Costco’s Animal Crackers Container Is More Secure Than The Store’s Poisonous Detergent Pods

Costco's Kirkland Signature foods, like the animal crackers on the left, are packaged in screw-top containers, unlike the Kirkland detergent pods with a lid that merely pulls off.

Costco’s Kirkland Signature foods, like the animal crackers on the left, are packaged in screw-top containers, unlike the Kirkland detergent pods with a lid that merely pulls off.

From the moment that Tide and others unleashed brightly colored, shiny, borderline adorable detergent pods on consumers, little kids have been licking, eating, and playing with them, which is a bad thing. And while some manufacturers have already begun shifting away from easy-open clear packaging, Costco puts its Kirkland Signature pods in a container that looks remarkably like the packaging it uses for food products and is easier to open.

Consumerist readers began tipping us off about about Kirkland pods after our pals at Consumer Reports rated the product higher than Tide and every other detergent in its latest round of testing. These readers believed there was very little difference between detergent container and the plastic tubs Costco uses to sell nuts, cookies, and other snacks.

There is one big difference between the two types of containers — the lid. The food containers, like the animal crackers tub seen in the photos here, are all screw-top lids with a secondary paper seal underneath. During our recent excursion to Costco, we couldn’t find a single Kirkland food product that didn’t have the screw-top lid.

But the detergent tubs, which hold pods full of poisonous chemicals, have only a simple pull-off lid with no secondary seal underneath (though there is a clear plastic band around the lid at the time of purchase). Sure, there is a big warning label to keep this product out of the reach of children, but parents have been ignoring such alerts for years, storing detergent and other hazardous materials in easy-to-reach areas. And you can’t expect a child who doesn’t yet understand the idea of “poisonous” to be able to decipher the warning.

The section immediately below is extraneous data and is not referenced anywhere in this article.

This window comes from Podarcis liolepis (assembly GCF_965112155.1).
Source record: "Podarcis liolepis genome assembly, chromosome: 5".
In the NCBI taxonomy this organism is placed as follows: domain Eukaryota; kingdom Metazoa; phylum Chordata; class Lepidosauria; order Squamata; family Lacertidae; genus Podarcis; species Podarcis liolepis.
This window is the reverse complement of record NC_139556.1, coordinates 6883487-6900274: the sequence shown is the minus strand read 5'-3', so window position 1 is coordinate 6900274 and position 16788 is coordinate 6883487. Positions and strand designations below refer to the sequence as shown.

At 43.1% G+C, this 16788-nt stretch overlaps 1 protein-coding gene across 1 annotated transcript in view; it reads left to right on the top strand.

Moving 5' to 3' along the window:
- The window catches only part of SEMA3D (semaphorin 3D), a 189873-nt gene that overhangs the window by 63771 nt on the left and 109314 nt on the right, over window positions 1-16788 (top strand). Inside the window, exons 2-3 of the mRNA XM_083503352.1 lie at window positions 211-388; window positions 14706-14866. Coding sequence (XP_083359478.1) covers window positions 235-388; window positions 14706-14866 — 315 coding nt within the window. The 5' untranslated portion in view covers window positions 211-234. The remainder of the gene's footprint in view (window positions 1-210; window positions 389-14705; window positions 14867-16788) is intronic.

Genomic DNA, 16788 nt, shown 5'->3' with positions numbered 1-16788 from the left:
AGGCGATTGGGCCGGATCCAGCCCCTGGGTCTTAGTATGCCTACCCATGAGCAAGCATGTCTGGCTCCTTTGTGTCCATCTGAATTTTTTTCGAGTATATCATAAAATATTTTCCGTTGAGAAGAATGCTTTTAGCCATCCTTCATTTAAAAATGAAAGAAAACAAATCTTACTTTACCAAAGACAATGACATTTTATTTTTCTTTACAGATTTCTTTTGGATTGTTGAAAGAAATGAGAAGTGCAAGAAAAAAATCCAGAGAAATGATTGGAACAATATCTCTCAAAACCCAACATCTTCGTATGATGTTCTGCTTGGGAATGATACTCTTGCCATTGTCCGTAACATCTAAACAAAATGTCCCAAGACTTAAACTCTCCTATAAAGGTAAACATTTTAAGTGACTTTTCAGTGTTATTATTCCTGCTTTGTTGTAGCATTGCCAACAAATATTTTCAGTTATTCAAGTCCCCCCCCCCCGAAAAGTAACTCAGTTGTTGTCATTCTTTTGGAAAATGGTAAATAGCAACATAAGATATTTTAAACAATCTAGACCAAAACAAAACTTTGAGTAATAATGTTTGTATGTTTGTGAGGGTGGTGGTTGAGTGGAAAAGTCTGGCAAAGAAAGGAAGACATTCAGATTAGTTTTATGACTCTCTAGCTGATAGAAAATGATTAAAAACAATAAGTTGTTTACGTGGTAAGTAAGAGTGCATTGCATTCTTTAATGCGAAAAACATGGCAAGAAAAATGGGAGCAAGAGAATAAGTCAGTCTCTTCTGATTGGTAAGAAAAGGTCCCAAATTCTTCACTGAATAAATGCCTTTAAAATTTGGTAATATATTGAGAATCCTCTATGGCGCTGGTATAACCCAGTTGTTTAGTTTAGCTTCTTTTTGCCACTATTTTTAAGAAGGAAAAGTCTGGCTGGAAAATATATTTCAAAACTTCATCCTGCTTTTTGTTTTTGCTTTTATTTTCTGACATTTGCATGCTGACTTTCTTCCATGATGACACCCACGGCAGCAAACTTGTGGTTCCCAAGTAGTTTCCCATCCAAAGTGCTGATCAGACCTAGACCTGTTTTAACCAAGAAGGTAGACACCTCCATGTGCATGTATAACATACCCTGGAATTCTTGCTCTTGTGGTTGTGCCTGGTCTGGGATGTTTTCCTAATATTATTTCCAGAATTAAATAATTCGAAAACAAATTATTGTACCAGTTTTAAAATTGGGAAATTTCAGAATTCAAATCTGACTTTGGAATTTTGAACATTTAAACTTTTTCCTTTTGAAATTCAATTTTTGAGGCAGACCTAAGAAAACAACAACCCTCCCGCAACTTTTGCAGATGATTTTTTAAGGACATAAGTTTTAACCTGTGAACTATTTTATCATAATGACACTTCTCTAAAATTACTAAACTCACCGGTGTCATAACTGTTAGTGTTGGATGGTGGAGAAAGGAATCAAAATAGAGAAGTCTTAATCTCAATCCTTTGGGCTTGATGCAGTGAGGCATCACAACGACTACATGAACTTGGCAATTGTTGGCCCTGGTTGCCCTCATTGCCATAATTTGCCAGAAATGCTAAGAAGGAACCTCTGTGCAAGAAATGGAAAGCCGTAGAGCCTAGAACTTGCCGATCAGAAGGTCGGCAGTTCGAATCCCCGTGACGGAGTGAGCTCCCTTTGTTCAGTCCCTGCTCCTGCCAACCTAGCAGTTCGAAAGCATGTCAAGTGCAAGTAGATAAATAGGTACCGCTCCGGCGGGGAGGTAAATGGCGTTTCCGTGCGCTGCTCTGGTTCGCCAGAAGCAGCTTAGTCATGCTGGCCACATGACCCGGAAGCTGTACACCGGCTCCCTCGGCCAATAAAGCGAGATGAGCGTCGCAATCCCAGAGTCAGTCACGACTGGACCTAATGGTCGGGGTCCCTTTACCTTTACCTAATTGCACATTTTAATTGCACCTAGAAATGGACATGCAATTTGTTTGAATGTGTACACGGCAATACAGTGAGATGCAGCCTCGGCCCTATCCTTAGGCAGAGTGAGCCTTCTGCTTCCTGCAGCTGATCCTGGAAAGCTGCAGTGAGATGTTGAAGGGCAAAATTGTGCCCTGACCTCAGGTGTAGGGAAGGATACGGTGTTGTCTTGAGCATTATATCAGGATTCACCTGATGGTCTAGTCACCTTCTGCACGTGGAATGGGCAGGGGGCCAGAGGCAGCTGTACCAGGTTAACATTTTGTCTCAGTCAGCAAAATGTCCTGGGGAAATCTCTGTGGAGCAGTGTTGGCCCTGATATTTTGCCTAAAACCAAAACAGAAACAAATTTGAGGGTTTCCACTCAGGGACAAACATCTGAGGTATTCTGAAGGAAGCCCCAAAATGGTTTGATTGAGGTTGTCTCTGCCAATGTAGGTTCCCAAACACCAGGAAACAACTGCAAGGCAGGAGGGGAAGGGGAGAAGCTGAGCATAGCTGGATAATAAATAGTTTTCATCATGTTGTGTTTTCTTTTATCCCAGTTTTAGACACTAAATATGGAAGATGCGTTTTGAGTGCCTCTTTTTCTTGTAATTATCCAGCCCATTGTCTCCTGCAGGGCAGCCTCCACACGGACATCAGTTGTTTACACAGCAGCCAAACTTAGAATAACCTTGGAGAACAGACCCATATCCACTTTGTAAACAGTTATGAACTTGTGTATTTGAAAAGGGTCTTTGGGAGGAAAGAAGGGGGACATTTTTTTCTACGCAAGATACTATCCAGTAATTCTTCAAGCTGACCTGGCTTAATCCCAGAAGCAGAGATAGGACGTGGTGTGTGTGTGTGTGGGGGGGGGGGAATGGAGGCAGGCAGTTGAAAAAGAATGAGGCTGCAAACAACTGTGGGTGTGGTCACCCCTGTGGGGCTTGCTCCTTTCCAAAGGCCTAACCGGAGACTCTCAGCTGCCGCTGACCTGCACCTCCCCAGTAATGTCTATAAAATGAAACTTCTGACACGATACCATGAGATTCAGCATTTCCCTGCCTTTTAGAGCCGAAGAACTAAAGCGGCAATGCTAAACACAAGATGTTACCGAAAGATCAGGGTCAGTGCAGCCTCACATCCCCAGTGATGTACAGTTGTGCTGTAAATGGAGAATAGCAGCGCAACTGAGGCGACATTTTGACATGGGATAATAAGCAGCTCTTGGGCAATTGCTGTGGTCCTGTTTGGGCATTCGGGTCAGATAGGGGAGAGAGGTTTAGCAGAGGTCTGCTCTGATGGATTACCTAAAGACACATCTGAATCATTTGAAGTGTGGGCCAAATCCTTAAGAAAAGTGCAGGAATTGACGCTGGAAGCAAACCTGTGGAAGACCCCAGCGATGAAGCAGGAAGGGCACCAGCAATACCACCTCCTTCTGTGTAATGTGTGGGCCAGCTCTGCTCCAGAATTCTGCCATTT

Side-by-side of the two lid types.

Side-by-side comparison of the two lid types.

“This is a product with loads of temptation,” a rep for the U.S. Consumer Product Safety Commission tells Consumerist about detergent pods.

The colors and shiny plastic packaging of detergent pods have led to hundreds of children licking, ingesting, and them popping open.

The colors and shiny plastic packaging of detergent pods have led to hundreds of children licking, ingesting, and them popping open.

Within months of Tide pods hitting the market, there was a marked increase in the number of children being treated for consuming or breaking open detergent packs. CPSC has issued a safety alert and has made a very public push for manufacturers to come to a consensus about the proper packaging of these products.

“Steps need to be taken to increase safety, reduce hazards, and put standards in place,” says the CPSC rep.

Within months of those initial reports on kids eating detergent pods, Tide switched to a double-latch lid in an effort to make it harder for babies to pry the packaging open. Even so, there are still reports of children being hospitalized for trying to eat the candy-like pods.

Interestingly enough, while Costco continues to sell its detergent pods in packaging that some readers believe only entices children to investigate, the warehouse chain does voluntarily post a notice from the CPSC alerting customers to the hazards of these products. The CPSC rep confirmed to Consumerist that the alert, while recommended, is not mandatory and not all retailers have elected to post it.

So why would Costco post (albeit several feet above the actual pods being sold) this alert but sell its product in such a candy jar-like container? We have no idea, as the company has ignored our multiple requests for comment on this story.

We did reach out to the American Cleaning Institute, an industry group representing manufacturers of cleaning products that has also been working toward creating some sort of standards for labeling and packaging of these products.

Reps for ACI could not comment specifically on the Kirkland detergent pods, but stated that “as an industry, the manufacturers have implemented various safety measures to properly educate and increase awareness for the new, single-load liquid laundry packets to help prevent unintended ingestion and exposure. More specifically the manufacturers have aligned on a safety icon and an educational safety campaign that will help to create consistency, and greater consumer understanding.”

While we’re for any sort of public education and warning labels — and we understand the need for parents and caregivers to accept the responsibility to learn about the products they buy and heed any warnings — we also don’t believe that large retailers like Costco should be undermining those warnings by selling a product that would draw the interest of a small, curious child.